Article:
I’ve just returned from a two-week excursion, following through on one of my long-held goals of visiting each of my three brothers. My wife typically books and organizes our travel plans, but this was my trip, and I wanted to handle everything without her help. The trek involved buying plane tickets, renting a car, getting hotels in some cities, planning activities I wanted to do, and essentially creating a workable plan.
Another part of the trip (the part I’m writing about today) was a promise I made to myself about meeting up with a couple of friends I’ve met through our blogs. I’ve been blogging for three years, and inevitably, some of the people we interact with become more than acquaintances.
Because I was a teacher for 31 years, it’s probably no surprise that many of my friends are also in education. My wife also became an educator (preschool teacher and then director). If someone asked me to list five words to describe myself, one of those words would have to be “teacher.” It’s not the only thing that defines me, but it is the essence of my character. I write many of my posts from that same perspective.
I am the youngest of four boys (men), and my brothers and I live in different time zones across the United States. We hold family reunions every three years, but I rarely see them otherwise. I live on the west coast (California), and my oldest brother lives in the eastern part of the country (New Jersey). Since I was heading back east to start my journey, this was my opportunity to visit two blogging friends that I’ve always wanted to meet. Admittedly, it can be awkward to suggest meeting up with someone who we’ve never met in person, but that is what I did.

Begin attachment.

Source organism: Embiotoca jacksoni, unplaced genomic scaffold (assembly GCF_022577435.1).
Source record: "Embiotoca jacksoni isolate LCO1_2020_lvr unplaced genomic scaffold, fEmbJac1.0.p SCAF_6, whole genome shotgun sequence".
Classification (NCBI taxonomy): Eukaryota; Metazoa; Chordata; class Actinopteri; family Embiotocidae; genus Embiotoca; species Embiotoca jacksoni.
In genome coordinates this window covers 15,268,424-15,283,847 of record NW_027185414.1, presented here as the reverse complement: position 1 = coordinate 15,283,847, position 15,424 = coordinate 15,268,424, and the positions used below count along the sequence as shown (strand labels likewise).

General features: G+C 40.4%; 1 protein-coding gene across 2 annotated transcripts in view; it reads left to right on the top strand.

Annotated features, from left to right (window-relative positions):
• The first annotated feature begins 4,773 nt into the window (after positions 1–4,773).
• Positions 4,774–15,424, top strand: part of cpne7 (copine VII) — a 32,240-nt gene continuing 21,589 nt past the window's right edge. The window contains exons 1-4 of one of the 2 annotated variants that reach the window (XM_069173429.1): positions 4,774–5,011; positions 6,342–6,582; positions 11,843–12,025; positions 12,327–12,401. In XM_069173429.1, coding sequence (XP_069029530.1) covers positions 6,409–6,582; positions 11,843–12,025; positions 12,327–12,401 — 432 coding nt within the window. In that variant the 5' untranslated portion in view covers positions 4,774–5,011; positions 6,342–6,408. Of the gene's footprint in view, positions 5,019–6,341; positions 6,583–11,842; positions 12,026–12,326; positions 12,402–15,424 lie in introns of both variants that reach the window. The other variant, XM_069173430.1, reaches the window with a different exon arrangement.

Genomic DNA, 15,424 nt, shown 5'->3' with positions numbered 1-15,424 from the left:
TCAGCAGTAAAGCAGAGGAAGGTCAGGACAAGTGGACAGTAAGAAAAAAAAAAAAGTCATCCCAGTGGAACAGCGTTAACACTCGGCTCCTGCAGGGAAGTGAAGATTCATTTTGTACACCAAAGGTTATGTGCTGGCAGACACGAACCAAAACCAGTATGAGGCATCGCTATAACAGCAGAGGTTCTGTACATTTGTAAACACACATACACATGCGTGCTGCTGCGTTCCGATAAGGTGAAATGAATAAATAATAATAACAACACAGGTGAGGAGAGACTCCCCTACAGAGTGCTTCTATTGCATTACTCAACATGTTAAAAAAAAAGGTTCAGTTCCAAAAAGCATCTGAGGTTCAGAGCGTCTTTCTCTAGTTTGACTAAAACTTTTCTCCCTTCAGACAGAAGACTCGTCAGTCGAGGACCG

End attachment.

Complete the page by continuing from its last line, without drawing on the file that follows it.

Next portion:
The first blogger I had to meet was the incredible Jennie Fitzkee, who blogs at https://jenniefitzkee.com/. I was impressed with Jennie the moment I discovered her blog three years ago. The thought and effort she put into her lessons demonstrate her expertise. She realizes one of the key components in working with her students’ families is communication. She started a blog for the parents that allowed them to see what was happening in their child’s classroom. One doesn’t have to be an educator to understand that Jennie is the kind of exceptional teacher anyone would love their child to have.
Jennie’s natural enthusiasm for what she does is infectious. Spending part of a school day with her reinforced my long-held belief that outstanding teachers make a difference in children’s lives. One of Jennie’s passions is literacy. When she learned that her home state of West Virginia was one of the states that spent the least amount of dollars on education, she wanted to do something to help. Check out this appearance that Jennie made on the Kelly Clarkson show a few months ago, where she talks about her efforts for the Read Aloud West Virginia Reading Program.
One example of Jennie’s brilliance involves her method of teaching diversity and inclusion. The population in Jennie’s hometown of Groton, MA, is predominately White (82%). Instead of using an African American, Asian, or Spanish doll to foster the concept of acceptance, Jennie developed her own idea. Older adults can sometimes seem scary to kids, but Jennie used this fear to teach inclusion. At first glance, Gloria appears to be a spooky witch. Wouldn’t she be frightening to children? Jennie told her students that Gloria was shy and used to live in a different school where children called her a witch. Instead of being fearful of someone who looked different than them, the students felt empathy. More than twenty years ago Gloria entered Jennie’s classroom and is still a valuable class member.